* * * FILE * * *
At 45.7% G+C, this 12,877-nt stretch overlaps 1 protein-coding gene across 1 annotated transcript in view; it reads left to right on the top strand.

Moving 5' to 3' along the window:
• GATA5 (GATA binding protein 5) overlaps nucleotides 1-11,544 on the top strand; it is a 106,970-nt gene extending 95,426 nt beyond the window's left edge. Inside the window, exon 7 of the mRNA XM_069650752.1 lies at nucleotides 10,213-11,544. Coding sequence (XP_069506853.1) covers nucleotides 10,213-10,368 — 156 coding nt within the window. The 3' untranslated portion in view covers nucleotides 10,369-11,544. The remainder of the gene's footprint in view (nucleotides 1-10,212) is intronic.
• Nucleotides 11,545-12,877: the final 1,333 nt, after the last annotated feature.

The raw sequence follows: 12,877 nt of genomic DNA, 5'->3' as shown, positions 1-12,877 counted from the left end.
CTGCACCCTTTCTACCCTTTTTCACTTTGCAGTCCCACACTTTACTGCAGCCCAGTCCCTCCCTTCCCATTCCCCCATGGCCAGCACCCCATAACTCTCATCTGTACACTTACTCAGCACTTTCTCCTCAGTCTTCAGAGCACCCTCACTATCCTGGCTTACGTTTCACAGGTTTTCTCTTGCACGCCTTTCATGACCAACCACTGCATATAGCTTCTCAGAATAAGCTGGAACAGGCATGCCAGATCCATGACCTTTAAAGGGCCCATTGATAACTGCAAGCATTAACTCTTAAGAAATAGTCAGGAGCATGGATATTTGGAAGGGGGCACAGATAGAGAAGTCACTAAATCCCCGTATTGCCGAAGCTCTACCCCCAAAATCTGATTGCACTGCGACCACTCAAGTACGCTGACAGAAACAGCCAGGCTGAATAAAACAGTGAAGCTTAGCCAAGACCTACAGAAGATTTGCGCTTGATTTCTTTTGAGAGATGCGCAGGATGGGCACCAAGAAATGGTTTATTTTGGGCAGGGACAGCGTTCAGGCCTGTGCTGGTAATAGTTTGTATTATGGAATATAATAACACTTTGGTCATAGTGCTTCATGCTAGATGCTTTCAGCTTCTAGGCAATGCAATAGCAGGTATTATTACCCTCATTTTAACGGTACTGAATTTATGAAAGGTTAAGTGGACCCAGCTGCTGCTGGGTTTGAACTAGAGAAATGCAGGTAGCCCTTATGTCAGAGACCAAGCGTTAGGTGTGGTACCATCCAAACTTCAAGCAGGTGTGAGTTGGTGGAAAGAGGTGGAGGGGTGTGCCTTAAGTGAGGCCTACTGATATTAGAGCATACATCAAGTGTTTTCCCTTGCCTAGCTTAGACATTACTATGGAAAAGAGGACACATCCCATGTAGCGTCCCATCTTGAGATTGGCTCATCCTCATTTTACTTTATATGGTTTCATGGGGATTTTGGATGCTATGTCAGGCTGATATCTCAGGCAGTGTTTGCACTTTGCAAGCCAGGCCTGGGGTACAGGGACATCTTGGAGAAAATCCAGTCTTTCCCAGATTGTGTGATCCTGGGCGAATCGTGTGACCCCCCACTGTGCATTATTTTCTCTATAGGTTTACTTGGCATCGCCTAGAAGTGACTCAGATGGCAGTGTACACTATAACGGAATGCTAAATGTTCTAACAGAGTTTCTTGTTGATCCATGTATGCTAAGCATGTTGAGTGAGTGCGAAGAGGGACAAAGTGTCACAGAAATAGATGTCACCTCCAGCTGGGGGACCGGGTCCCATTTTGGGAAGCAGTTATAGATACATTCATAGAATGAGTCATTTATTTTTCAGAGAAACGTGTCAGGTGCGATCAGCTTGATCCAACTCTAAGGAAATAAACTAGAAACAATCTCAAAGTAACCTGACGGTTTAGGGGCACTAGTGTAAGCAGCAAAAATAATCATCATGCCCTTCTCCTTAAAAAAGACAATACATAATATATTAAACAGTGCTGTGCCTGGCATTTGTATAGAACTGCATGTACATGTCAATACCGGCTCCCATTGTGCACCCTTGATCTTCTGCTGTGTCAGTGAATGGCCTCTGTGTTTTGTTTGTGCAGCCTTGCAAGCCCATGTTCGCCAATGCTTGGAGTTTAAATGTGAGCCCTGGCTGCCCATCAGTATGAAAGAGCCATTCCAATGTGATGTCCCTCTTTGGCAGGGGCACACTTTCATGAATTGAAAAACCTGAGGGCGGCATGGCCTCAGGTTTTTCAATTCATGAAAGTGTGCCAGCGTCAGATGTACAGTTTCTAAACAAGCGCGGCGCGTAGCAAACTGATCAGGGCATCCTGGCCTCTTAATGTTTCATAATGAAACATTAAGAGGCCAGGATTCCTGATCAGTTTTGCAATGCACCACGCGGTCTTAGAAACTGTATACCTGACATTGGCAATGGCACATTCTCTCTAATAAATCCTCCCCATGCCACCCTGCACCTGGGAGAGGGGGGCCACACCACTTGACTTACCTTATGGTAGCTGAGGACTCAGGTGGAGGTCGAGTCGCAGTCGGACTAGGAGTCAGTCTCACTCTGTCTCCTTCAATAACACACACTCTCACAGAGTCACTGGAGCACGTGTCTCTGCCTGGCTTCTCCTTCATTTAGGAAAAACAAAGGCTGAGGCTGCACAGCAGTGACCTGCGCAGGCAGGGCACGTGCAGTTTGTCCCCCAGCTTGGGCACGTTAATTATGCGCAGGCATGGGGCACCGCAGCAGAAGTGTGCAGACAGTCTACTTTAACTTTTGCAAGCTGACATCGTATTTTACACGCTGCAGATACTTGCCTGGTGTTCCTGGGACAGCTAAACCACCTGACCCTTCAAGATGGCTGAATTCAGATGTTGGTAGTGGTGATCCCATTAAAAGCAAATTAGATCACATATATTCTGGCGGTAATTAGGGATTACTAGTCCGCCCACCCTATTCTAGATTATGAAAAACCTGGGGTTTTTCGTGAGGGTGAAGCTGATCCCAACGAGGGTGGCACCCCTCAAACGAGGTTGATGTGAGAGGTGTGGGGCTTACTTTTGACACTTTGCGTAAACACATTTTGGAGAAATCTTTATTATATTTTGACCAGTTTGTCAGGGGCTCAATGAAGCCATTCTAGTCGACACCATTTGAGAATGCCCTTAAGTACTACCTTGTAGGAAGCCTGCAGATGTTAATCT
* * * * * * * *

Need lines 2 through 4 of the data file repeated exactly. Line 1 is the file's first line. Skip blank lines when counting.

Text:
Moving 5' to 3' along the window:
• GATA5 (GATA binding protein 5) overlaps nucleotides 1-11,544 on the top strand; it is a 106,970-nt gene extending 95,426 nt beyond the window's left edge. Inside the window, exon 7 of the mRNA XM_069650752.1 lies at nucleotides 10,213-11,544. Coding sequence (XP_069506853.1) covers nucleotides 10,213-10,368 — 156 coding nt within the window. The 3' untranslated portion in view covers nucleotides 10,369-11,544. The remainder of the gene's footprint in view (nucleotides 1-10,212) is intronic.
• Nucleotides 11,545-12,877: the final 1,333 nt, after the last annotated feature.